One day a few months ago, I asked my friend Scarlet, who is Korean and makes a rice cooker full of rice every evening, about the importance of rice washing. She was quite adamant that rice must be washed, and her primary reason had nothing to do with taste or quality-- her rice tends to be gummy too-- but with removal of pesticides. She washes her rice like I wash my apples (though to be honest I just give them a quick rinse also). This would never have occurred to me. Rice comes hermetically sealed in plastic bags at the store! Of course it is clean!
I started (often) washing my rice. And then, taking a page out of my stepmother's book, frying it in a bit of oil before adding the cooking water. And putting a bit of salt in. And, by god, it does taste better now. But, the question remains, is washing necessary, or only culinarily desirable? My mushroom-washing research, anecdotal and scientific, suggested that misinformation is everywhere regarding everyday kitchen topics.
This article on Chowhound sounded very authoritative. The gist: not rinsing rice makes it sticky, so while you may want to rinse long-grain rice to promote fluffiness, don't worry about rinsing short-grain rice (aka "sticky rice"). On the other hand, the powder on the outside of the rice is fortified nutrients, so don't rinse that away if you want the nutrients. Imported rice sometimes has talc or other powders on the outside, so rinsing imported rice may be desirable.
All of these points are backed up by a number of other sources. Basically, my initial assumption was correct: one major reason to rinse rice is to reduce surface starch and improve texture. U.S.-grown white rice is legally required to be fortified with an external nutrient powder to improve its nutrient profile vis-a-vis brown rice. Imported rice can be treated with a variety of substances to improve its appearance and texture, but is not likely to be coated with fortified nutrients; therefore imported rice is best washed (in addition, Asian consumers traditionally rinse rice, so rice producers would assume this practice on the part of the cook).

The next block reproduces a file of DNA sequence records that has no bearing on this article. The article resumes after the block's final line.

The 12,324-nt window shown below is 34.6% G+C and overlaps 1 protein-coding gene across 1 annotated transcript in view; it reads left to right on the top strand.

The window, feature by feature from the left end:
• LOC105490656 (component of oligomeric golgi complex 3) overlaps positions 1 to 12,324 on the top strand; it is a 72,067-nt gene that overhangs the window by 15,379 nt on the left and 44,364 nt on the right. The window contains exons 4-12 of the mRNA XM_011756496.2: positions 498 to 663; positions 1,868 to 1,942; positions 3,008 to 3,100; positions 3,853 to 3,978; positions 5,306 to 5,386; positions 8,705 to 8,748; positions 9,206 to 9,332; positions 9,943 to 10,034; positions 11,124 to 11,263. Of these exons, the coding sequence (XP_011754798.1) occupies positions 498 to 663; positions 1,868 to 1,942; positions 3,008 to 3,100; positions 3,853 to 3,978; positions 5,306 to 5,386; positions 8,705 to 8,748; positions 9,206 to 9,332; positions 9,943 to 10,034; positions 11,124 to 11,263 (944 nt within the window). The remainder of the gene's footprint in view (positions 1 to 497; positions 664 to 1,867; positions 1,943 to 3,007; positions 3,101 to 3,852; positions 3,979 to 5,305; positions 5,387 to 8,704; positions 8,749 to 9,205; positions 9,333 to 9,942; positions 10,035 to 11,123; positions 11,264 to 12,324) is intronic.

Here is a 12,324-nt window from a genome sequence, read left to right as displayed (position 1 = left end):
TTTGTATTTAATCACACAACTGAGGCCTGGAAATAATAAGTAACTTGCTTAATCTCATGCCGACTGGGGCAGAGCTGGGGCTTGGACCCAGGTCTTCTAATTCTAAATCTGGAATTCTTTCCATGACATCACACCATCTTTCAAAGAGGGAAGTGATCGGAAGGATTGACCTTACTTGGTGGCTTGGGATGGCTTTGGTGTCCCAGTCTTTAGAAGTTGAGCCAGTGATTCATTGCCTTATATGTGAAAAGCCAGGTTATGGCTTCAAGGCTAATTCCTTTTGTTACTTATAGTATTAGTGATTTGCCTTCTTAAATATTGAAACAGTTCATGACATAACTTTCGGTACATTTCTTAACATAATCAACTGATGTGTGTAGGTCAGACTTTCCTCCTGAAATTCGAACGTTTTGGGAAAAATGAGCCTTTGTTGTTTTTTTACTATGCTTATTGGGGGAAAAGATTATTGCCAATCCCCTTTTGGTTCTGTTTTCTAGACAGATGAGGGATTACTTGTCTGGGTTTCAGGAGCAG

Some sources suggest that rinsing is also important to reduce the natural arsenic levels found in rice. Website after website in 2012 repeated that rinsing the rice can remove up to 30% of arsenic, and sometimes cited the FDA for this number. However, the FDA currently states that "rinsing rice before cooking has a minimal effect on the arsenic content of the cooked grain but washes enriched iron, folate, thiamin and niacin from polished and parboiled rice." What does work? "Published studies, including new research by the FDA, indicate that cooking rice in excess water (six and ten parts water to one part rice), and draining the excess water, can reduce from 40 to 60 percent of the inorganic arsenic content, depending on the type of rice. The FDA recognizes that consumers do not typically prepare rice in this manner, similar to preparing pasta, and some may not wish to do so."
Well, no kidding. I do not typically prepare rice in this manner. And I do not wish to do so.
What about Scarlet's claim that unwashed rice is covered with pesticides? While some pesticide residues may remain in white rice, it is important to note that most pesticide residues are concentrated in the rice bran (i.e., the outer portion of brown rice). This is even true of arsenic. There wouldn't be much point in peeling your apple, then washing the inside, after all. Brown rice, though more nutritious, is also more contaminated.
As far as arsenic in rice goes, the region of production is important. Rice from the American South contains higher levels of arsenic than other rice (from California, or from elsewhere in the world). Apparently this is because lots of high-arsenic pesticides (now banned) remain in the soil there from cotton farming. Indian basmati rice is the lowest in arsenic.
Honestly, I am finding this topic overwhelming. I eat rice and rice products a lot, probably something close to daily. I serve them to my husband and my 14-year-old daughter. And then there are the billions of Asian people who eat more rice than I do (although hopefully they mostly don't eat rice imported from the American South). And the gluten-free trendsetters and also true sufferers of celiac disease (like my sister), all of whom have a tendency to live off rice (I know, I tried it). Where do we draw the line on worrying? Wouldn't I just be better off not knowing about arsenic levels, especially when apparently your fruits and vegetables are dangerously chock-full of arsenic too?
Some useful discussions: